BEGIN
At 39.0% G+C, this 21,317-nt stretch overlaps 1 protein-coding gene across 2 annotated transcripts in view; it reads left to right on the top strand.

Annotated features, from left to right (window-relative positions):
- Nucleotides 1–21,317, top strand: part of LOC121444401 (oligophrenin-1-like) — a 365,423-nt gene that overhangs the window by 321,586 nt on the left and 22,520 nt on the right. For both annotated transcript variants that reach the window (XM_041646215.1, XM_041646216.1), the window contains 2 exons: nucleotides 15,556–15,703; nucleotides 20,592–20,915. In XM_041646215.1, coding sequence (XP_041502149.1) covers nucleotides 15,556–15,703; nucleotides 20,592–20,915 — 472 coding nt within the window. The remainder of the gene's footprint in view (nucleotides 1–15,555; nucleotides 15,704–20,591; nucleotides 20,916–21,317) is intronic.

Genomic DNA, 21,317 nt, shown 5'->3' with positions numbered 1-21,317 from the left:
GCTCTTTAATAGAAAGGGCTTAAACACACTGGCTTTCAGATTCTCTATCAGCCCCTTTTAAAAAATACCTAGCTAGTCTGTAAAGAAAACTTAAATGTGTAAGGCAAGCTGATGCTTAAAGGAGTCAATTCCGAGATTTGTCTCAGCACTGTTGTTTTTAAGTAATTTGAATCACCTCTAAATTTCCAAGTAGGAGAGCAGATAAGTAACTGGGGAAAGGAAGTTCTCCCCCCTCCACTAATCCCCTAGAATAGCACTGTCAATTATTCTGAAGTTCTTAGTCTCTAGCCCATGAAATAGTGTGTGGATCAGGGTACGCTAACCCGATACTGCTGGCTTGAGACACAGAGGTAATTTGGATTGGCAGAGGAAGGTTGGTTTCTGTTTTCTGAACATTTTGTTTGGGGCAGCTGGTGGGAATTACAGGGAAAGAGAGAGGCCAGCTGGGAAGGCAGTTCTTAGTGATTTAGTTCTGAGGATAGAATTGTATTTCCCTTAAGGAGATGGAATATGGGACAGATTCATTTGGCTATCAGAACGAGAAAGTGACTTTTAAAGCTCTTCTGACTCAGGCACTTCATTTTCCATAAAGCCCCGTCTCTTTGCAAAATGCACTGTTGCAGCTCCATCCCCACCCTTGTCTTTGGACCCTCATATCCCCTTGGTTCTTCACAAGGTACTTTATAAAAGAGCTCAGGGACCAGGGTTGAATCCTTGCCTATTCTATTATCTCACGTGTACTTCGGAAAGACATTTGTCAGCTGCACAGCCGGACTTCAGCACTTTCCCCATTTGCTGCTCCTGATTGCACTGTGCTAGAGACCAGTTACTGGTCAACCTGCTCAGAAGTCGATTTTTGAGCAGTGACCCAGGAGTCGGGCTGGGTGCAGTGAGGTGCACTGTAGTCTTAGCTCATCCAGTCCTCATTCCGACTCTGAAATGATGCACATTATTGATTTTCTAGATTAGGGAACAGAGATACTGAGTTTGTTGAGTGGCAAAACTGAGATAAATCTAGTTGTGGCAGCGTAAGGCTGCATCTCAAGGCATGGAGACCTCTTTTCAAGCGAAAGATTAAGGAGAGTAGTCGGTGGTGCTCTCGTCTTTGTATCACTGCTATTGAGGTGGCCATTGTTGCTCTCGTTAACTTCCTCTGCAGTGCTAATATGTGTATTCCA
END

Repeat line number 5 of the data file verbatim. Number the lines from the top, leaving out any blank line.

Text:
GCTCTTTAATAGAAAGGGCTTAAACACACTGGCTTTCAGATTCTCTATCAGCCCCTTTTAAAAAATACCTAGCTAGTCTGTAAAGAAAACTTAAATGTGTAAGGCAAGCTGATGCTTAAAGGAGTCAATTCCGAGATTTGTCTCAGCACTGTTGTTTTTAAGTAATTTGAATCACCTCTAAATTTCCAAGTAGGAGAGCAGATAAGTAACTGGGGAAAGGAAGTTCTCCCCCCTCCACTAATCCCCTAGAATAGCACTGTCAATTATTCTGAAGTTCTTAGTCTCTAGCCCATGAAATAGTGTGTGGATCAGGGTACGCTAACCCGATACTGCTGGCTTGAGACACAGAGGTAATTTGGATTGGCAGAGGAAGGTTGGTTTCTGTTTTCTGAACATTTTGTTTGGGGCAGCTGGTGGGAATTACAGGGAAAGAGAGAGGCCAGCTGGGAAGGCAGTTCTTAGTGATTTAGTTCTGAGGATAGAATTGTATTTCCCTTAAGGAGATGGAATATGGGACAGATTCATTTGGCTATCAGAACGAGAAAGTGACTTTTAAAGCTCTTCTGACTCAGGCACTTCATTTTCCATAAAGCCCCGTCTCTTTGCAAAATGCACTGTTGCAGCTCCATCCCCACCCTTGTCTTTGGACCCTCATATCCCCTTGGTTCTTCACAAGGTACTTTATAAAAGAGCTCAGGGACCAGGGTTGAATCCTTGCCTATTCTATTATCTCACGTGTACTTCGGAAAGACATTTGTCAGCTGCACAGCCGGACTTCAGCACTTTCCCCATTTGCTGCTCCTGATTGCACTGTGCTAGAGACCAGTTACTGGTCAACCTGCTCAGAAGTCGATTTTTGAGCAGTGACCCAGGAGTCGGGCTGGGTGCAGTGAGGTGCACTGTAGTCTTAGCTCATCCAGTCCTCATTCCGACTCTGAAATGATGCACATTATTGATTTTCTAGATTAGGGAACAGAGATACTGAGTTTGTTGAGTGGCAAAACTGAGATAAATCTAGTTGTGGCAGCGTAAGGCTGCATCTCAAGGCATGGAGACCTCTTTTCAAGCGAAAGATTAAGGAGAGTAGTCGGTGGTGCTCTCGTCTTTGTATCACTGCTATTGAGGTGGCCATTGTTGCTCTCGTTAACTTCCTCTGCAGTGCTAATATGTGTATTCCA